Three Myths About Thanksgiving Travel

A passenger runs through Union Station in Washington, D.C.

A passenger runs through Union Station in Washington, D.C., on Tuesday ahead of the Thanksgiving holiday travel rush. Jose Luis Magana/AP hide caption

itoggle caption Jose Luis Magana/AP

Each year as millions of Americans pack their bags for Thanksgiving pilgrimages, we're bombarded with tales of travel nightmares and advisories that seem a lot like leftovers from Halloween.

The highways will be jammed with lines of cars, the price of gas to get from A to B will break the bank, and a plane ticket will cost an arm and a turkey leg.

The American Automobile Association's annual forecast says millions more people are expected to travel to a 2010 Thanksgiving feast that is more than 50 miles away. But such numbers don't always give the full picture. Here's why:

Myth 1: It's the busiest travel time of the year

No. Thanksgiving travel is forecast to increase by 11.5 percent this year after several years of recession-fueled travel caution, according to AAA. But even with 42.2 million people taking to trains, planes and automobiles (not to mention buses and watercraft), this still isn't the busiest travel time of the year.

"Actually, the summertime is worse. There are about five to 10 days during the summer that are busier than Thanksgiving," AAA national spokesman Troy Green says.

Victoria Day, a spokeswoman for the Air Transport Association, agrees that "there are several days in the summer that see a higher volume of traffic than Thanksgiving."

Here's another enduring misconception: Conventional wisdom holds that the Wednesday before and Sunday after Thanksgiving are the worst times to travel.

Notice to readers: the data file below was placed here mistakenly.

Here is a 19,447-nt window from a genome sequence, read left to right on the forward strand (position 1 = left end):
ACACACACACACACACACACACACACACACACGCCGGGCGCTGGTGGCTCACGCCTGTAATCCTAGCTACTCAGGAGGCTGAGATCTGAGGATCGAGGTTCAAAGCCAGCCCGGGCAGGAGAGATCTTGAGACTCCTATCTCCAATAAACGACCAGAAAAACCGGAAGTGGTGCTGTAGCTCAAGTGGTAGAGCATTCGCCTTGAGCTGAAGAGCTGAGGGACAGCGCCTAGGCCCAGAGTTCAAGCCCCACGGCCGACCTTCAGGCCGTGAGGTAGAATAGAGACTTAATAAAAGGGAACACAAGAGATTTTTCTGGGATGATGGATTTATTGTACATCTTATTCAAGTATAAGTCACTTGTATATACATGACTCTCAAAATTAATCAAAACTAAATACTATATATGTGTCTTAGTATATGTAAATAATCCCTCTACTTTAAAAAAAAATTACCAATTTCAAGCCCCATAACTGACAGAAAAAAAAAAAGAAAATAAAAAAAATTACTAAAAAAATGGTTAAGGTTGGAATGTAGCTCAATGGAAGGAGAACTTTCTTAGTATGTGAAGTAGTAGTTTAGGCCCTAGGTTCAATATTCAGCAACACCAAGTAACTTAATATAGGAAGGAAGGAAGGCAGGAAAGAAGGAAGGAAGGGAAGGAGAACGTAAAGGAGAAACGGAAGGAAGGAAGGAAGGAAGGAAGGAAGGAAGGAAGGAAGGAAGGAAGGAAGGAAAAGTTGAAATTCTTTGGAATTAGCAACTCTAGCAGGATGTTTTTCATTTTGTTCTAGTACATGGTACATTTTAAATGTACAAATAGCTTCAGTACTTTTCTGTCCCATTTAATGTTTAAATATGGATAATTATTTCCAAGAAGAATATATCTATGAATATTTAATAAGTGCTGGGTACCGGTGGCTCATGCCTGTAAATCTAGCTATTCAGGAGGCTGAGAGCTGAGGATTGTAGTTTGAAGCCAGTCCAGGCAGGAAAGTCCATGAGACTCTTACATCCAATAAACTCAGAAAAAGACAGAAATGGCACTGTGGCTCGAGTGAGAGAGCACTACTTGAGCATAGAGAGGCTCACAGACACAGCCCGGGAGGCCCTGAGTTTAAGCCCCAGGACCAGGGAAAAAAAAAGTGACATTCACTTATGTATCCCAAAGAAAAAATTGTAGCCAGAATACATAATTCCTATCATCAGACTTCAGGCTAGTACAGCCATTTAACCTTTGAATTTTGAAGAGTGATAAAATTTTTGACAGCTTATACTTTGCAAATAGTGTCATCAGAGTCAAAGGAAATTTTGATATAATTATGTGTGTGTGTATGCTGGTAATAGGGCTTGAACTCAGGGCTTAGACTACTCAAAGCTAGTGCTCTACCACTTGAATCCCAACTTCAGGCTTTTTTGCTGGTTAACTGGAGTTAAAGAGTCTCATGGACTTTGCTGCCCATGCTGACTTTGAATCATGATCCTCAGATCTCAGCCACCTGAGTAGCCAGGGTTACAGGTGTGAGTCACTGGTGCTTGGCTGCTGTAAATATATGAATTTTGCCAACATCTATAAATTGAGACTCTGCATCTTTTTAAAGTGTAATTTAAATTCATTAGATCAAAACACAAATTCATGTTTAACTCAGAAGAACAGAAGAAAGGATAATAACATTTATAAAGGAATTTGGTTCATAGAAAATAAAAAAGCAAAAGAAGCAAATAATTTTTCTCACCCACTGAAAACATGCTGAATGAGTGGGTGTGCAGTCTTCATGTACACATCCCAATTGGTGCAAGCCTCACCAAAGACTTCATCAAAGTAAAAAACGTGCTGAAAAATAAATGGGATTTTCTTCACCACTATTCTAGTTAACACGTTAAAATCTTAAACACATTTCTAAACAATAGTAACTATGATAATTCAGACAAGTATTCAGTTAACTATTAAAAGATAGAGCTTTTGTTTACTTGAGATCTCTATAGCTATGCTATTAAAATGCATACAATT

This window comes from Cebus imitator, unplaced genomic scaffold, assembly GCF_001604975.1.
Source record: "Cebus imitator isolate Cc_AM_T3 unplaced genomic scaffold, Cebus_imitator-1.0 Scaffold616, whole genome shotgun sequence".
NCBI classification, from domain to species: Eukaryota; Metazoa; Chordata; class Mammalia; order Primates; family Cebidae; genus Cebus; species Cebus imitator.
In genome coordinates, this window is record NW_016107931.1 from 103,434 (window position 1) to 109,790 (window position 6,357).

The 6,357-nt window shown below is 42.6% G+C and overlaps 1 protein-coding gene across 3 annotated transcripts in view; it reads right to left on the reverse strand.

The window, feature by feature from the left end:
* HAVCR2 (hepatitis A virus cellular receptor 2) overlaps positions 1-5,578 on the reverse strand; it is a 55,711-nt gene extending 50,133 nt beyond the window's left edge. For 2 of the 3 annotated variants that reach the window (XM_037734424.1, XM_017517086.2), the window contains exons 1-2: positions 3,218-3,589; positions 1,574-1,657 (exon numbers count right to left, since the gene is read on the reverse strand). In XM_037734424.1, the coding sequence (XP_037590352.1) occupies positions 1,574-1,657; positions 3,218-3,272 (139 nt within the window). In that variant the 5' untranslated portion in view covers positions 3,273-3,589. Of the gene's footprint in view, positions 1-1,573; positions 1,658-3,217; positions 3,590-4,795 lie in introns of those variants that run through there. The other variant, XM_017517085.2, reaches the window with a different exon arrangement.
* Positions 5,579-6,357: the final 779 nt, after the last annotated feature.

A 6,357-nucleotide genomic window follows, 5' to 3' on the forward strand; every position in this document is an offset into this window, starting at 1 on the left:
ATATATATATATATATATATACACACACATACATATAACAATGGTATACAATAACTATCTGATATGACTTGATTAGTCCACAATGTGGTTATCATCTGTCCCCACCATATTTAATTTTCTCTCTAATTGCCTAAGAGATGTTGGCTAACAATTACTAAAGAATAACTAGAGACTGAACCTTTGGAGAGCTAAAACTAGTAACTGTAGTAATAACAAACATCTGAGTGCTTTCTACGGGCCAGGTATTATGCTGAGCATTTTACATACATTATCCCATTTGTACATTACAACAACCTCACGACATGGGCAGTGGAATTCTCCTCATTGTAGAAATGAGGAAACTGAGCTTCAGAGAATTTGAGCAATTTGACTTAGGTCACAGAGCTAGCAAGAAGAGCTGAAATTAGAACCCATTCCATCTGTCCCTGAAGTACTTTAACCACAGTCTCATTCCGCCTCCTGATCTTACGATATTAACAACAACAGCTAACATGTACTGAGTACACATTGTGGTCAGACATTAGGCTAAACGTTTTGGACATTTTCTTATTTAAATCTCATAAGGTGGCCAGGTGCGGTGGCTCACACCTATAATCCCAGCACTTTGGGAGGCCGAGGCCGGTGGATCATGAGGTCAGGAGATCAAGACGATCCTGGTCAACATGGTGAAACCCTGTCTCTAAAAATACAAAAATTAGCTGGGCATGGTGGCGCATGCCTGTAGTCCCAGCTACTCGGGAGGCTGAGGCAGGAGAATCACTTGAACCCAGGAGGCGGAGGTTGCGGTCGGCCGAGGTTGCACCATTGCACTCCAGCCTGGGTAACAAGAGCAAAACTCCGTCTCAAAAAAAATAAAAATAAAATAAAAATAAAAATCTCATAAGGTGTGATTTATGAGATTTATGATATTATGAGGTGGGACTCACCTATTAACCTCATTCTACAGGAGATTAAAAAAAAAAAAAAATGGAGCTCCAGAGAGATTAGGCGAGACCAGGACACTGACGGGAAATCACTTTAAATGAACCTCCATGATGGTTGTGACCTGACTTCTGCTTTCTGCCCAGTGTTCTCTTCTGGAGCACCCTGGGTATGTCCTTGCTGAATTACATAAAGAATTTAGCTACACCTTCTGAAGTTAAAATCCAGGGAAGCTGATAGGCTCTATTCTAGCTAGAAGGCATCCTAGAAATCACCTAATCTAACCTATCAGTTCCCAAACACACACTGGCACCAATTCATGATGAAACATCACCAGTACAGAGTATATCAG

"Thursday and Friday might be just as bad," Green says. "After all, think of how many people will be driving to Thanksgiving dinner on Thursday."

Myth 2: The price of gas always goes up around Thanksgiving

Thanksgiving Automobile Travelers

Thanksgiving travel by automobile is projected to increase this year by 12 percent from last year. Yearly totals for round trips of at least 100 miles taken on Thanksgivings are shown in the millions.

Thanksgiving Automobile Travelers, 2000-2010

Another myth busted. While this year is an anomaly because of the recent spike in oil prices, November is normally at the nadir of gasoline demand — and the market is driven by supply and demand.

"It's typically the lowest price of the year," Green says. "Demand in summer is usually significantly higher, and that tends to drive the price up."

This year, AAA predicts the average price for a gallon of self-serve regular will remain between $2.85 and $2.95 during the holiday.

Myth 3: There are more flight delays at Thanksgiving

You'd think so, but the answer is no.

Bill Mosely, a spokesman for the Department of Transportation, took a look at "on-time performance" for flights since 2001 during a 12-day window with Thanksgiving in the middle. He compared the results with results averaged from the rest of the year.

What he found was surprising. In seven of the past nine years, airlines actually had a better on-time performance during that 12-day period than they did during any other time in the year.

"Thanksgiving is not necessarily the worst time to travel by air," Mosely says.

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